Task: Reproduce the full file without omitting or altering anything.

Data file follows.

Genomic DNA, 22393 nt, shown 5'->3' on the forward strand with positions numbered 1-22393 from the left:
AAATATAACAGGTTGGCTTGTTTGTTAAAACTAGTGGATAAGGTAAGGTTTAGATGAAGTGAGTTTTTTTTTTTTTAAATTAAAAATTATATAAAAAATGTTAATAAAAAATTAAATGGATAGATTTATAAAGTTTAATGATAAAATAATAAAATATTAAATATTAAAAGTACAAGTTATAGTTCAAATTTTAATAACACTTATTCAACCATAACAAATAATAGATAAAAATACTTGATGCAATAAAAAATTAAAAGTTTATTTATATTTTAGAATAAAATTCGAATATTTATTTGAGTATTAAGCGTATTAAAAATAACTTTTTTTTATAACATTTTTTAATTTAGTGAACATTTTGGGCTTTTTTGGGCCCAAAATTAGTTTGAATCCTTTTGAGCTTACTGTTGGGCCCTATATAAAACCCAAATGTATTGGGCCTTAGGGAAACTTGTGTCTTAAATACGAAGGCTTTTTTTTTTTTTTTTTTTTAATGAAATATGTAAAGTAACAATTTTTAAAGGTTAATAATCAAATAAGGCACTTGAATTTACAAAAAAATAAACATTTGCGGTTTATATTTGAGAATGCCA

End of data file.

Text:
Genomic DNA, 22393 nt, shown 5'->3' on the forward strand with positions numbered 1-22393 from the left:
AAATATAACAGGTTGGCTTGTTTGTTAAAACTAGTGGATAAGGTAAGGTTTAGATGAAGTGAGTTTTTTTTTTTTTAAATTAAAAATTATATAAAAAATGTTAATAAAAAATTAAATGGATAGATTTATAAAGTTTAATGATAAAATAATAAAATATTAAATATTAAAAGTACAAGTTATAGTTCAAATTTTAATAACACTTATTCAACCATAACAAATAATAGATAAAAATACTTGATGCAATAAAAAATTAAAAGTTTATTTATATTTTAGAATAAAATTCGAATATTTATTTGAGTATTAAGCGTATTAAAAATAACTTTTTTTTATAACATTTTTTAATTTAGTGAACATTTTGGGCTTTTTTGGGCCCAAAATTAGTTTGAATCCTTTTGAGCTTACTGTTGGGCCCTATATAAAACCCAAATGTATTGGGCCTTAGGGAAACTTGTGTCTTAAATACGAAGGCTTTTTTTTTTTTTTTTTTTTAATGAAATATGTAAAGTAACAATTTTTAAAGGTTAATAATCAAATAAGGCACTTGAATTTACAAAAAAATAAACATTTGCGGTTTATATTTGAGAATGCCA